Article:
And it is interesting that we both reached a similar technique to dial in gamma. Although it seems you chose to start at the top end and work your way down. Whereas I started at the bottom. And you do note that either direction should work.

The reason I chose to start at the bottom end is that it is much more sensitive to changes than the low end.

Interestingly I achieved a result that looks much like yours too. It was a lot of work. You noted 2 hours. Mine took much longer, although now that I have the technique down I am thinking I could do it in 2-3 hours.

Another trick I use is to save often (for instance exit and save changes after I do a few points, then come back and do some more, then save, etc and also copy these to another preset). This way if I mess up I do not have to start all over.

One possibly difference in our findings is that from the translated version I read it seems you were finding that it changed points both above and below the point you were working on? So if you were working on 60 it made changes to 50 and 70? I did not find that.

I found that it would change the level I was on, and one step BELOW. So for instance if I made changes on 10, it would impact readings on 5 and 10, but not 15. And if I made changes to 15, it would impact 10 and 15, but not 5 or 20.

So first I calibrated 5% using the 5% gamma setting to get it close but not perfect. Then I used the 10% gamma setting to fine tune 5% calibration.

Then I used 15% gamma setting to calibrate 10% level. Then 20% gamma setting to calibrate 15% level. Then 30% gamma setting to calibrate 20% level, and so forth.

The result was nearly perfect, except for the high end. At 90 and 95% my 2.2 target gamma falls off to more like 2.1 and 2.0. I concluded there was no way to get this 90-95% range flat, without then messing up 70-80%. So I settled for a perfectly linear 2.2 gamma from 5-80% with the fall off at the top end.

I am still wondering why the gamma changes so much after some bulb aging, compared to the new bulb. As you pointed out, its not just that the gamma becomes too low. But rather it has an inverted "Z"-like shape, with the low end having gamma way to high, the middle about on target, and the high end falling off significantly.

I don't mind that much to make this adjustment once. But I haven't remeasured since I made these changes months ago, and have since put another 100-200 hours on the bulb. I certainly hope that it hasn't shifted again! It seems to me that perhaps it would keep shifting.

Giving the complexity and time involved in this gamma calibration, I certainly would not want to have to repeat this every few hundred hours. I am not saying it is necessary, but rather I am questioning if it is. Have you put a few hundred hours on the bulb since you last calibrated and remeasured to see if it held nearly constant?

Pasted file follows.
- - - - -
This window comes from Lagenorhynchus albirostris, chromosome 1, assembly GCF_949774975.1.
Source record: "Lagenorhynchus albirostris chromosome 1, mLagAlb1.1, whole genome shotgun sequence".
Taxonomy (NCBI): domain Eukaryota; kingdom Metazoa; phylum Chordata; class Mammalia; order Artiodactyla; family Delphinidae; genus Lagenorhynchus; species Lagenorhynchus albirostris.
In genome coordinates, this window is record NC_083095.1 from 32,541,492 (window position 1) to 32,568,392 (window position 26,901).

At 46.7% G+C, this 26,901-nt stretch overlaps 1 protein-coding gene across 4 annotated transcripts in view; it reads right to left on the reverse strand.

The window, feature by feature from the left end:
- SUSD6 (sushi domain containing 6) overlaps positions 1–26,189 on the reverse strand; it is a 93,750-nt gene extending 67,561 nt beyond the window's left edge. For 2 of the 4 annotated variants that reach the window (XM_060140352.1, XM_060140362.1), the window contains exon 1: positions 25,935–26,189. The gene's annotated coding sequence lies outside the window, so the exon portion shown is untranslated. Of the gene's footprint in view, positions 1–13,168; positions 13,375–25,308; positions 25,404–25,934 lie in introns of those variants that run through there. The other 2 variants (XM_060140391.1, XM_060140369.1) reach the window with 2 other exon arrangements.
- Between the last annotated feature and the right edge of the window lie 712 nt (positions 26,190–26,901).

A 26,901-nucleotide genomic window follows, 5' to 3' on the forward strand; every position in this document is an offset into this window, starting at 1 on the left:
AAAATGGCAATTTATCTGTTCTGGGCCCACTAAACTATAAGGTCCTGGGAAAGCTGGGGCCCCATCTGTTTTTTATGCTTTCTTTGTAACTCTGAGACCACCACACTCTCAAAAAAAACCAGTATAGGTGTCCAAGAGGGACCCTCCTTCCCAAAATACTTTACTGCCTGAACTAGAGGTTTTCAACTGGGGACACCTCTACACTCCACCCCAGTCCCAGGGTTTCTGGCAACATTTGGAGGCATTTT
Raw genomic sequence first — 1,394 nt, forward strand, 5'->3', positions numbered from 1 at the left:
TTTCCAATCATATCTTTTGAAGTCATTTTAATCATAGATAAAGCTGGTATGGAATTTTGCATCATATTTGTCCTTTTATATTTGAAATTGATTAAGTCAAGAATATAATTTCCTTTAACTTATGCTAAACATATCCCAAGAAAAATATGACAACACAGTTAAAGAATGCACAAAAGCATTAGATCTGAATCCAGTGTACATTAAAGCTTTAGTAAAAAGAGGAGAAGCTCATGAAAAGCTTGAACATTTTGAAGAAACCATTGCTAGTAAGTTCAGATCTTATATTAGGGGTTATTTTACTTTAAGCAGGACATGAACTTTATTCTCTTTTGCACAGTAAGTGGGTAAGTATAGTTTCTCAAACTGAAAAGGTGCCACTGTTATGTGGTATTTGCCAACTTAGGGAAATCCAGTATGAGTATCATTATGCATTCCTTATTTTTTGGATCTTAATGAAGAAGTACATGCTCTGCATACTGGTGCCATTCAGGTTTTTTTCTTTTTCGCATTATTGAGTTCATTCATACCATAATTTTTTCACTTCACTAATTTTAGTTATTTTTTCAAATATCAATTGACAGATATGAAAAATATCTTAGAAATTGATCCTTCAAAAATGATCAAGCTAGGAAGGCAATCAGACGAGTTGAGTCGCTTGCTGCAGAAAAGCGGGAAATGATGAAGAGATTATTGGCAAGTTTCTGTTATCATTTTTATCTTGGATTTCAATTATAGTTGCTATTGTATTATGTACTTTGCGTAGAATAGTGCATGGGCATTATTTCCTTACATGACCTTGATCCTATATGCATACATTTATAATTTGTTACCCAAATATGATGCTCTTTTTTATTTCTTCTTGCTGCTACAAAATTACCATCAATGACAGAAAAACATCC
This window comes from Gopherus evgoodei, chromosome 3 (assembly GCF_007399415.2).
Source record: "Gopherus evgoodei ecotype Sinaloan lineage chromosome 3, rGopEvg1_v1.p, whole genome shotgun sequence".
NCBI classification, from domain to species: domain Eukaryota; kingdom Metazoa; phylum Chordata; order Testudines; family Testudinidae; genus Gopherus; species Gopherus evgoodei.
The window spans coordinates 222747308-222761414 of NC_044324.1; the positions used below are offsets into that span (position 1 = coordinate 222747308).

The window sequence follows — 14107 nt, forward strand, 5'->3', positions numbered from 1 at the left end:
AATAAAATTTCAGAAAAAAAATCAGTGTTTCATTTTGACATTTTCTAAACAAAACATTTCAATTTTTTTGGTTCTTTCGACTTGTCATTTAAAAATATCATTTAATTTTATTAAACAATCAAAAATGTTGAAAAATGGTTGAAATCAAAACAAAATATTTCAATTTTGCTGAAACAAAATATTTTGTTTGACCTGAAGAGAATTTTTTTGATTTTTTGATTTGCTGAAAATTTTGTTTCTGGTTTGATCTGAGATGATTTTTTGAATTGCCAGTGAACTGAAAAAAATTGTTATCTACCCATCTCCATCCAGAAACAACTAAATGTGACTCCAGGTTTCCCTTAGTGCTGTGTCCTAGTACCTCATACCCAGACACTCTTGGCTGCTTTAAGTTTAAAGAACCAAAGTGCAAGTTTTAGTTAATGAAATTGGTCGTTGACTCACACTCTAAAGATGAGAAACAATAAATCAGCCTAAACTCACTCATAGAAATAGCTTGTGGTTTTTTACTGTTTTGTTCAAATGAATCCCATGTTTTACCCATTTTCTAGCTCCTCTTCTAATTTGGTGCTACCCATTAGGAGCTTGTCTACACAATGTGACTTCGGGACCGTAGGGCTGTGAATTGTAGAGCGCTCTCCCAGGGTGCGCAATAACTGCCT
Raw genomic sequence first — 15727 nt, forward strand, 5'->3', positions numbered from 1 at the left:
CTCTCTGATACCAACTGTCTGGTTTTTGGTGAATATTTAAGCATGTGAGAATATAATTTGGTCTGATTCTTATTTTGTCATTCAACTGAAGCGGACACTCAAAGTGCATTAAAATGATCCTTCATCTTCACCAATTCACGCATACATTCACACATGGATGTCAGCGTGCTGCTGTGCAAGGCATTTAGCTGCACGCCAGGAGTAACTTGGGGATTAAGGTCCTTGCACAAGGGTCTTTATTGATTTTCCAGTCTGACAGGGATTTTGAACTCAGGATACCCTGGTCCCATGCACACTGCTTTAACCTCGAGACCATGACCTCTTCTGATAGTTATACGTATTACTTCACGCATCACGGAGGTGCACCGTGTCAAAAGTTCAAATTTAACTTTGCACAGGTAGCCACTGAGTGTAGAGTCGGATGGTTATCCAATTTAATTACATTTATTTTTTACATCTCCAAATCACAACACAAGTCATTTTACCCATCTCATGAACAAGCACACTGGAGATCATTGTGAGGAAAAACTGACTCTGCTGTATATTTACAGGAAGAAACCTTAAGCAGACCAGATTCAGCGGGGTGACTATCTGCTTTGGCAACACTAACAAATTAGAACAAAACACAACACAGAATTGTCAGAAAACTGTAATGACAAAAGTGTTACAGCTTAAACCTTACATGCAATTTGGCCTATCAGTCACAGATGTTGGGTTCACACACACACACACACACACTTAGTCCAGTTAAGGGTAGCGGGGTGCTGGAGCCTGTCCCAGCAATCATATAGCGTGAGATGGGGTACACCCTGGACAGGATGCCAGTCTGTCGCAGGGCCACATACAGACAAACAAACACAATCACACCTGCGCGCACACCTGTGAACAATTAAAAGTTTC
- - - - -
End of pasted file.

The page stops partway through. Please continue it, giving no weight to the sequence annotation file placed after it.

The spreadsheet looks amazing! Unfortunately I cannot really understand it in French. Any chance you could make an English version of it? It looks like it would be a huge help in the calibration process. I'm sure doing all this with a calculator wasn't helping the cause!
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post #977 of 1634 Old 08-21-2009, 10:02 PM
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I have also noticed the Z shape of the gamma curve on my unit which has about 250 hours on the bulb. I am glad you have seen the same as I was wondering if my unit had a problem

Perhaps I am not trying to get as flat a curve as you guys but I achieved a result of DE less than .7 across the scale in about a half an hour.

I used the latest version of CalMan and the attached custom layout. The absolute colour balance chart makes the task very easy. I first adjusted 80 IRE and 30IRE with a few iterations and then used the custom Gamma control

The absolute colour balance chart showed that the gamma was falling below about 50 IRE so I went from 5% to 50% putting in 4 clicks at 5% reducing up the scale as i got to 50

I then started back from 5% and did fine adjustment. I did not find too much interaction using this technique

The good part about the Absolute colour balance chart is it allows one to see colour as well as gamma errors at the same time so that the appropriate colour can be changed